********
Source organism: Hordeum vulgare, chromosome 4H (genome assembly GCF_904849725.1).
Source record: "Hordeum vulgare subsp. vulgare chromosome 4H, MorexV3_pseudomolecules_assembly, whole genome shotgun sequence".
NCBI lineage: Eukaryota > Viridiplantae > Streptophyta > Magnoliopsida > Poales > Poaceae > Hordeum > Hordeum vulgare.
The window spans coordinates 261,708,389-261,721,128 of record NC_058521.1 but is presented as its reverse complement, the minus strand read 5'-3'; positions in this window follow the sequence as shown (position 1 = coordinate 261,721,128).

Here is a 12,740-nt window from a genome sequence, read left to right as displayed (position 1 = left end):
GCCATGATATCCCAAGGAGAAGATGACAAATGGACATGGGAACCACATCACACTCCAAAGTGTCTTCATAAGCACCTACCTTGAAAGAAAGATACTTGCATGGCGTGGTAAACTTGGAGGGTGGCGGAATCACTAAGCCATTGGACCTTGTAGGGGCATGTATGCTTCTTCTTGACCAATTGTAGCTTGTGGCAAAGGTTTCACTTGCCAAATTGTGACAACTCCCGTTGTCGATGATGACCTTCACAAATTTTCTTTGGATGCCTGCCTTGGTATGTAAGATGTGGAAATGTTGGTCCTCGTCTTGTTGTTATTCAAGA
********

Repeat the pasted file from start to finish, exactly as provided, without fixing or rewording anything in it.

Source organism: Hordeum vulgare, chromosome 4H (genome assembly GCF_904849725.1).
Source record: "Hordeum vulgare subsp. vulgare chromosome 4H, MorexV3_pseudomolecules_assembly, whole genome shotgun sequence".
NCBI lineage: Eukaryota > Viridiplantae > Streptophyta > Magnoliopsida > Poales > Poaceae > Hordeum > Hordeum vulgare.
The window spans coordinates 261,708,389-261,721,128 of record NC_058521.1 but is presented as its reverse complement, the minus strand read 5'-3'; positions in this window follow the sequence as shown (position 1 = coordinate 261,721,128).

Here is a 12,740-nt window from a genome sequence, read left to right as displayed (position 1 = left end):
GCCATGATATCCCAAGGAGAAGATGACAAATGGACATGGGAACCACATCACACTCCAAAGTGTCTTCATAAGCACCTACCTTGAAAGAAAGATACTTGCATGGCGTGGTAAACTTGGAGGGTGGCGGAATCACTAAGCCATTGGACCTTGTAGGGGCATGTATGCTTCTTCTTGACCAATTGTAGCTTGTGGCAAAGGTTTCACTTGCCAAATTGTGACAACTCCCGTTGTCGATGATGACCTTCACAAATTTTCTTTGGATGCCTGCCTTGGTATGTAAGATGTGGAAATGTTGGTCCTCGTCTTGTTGTTATTCAAGA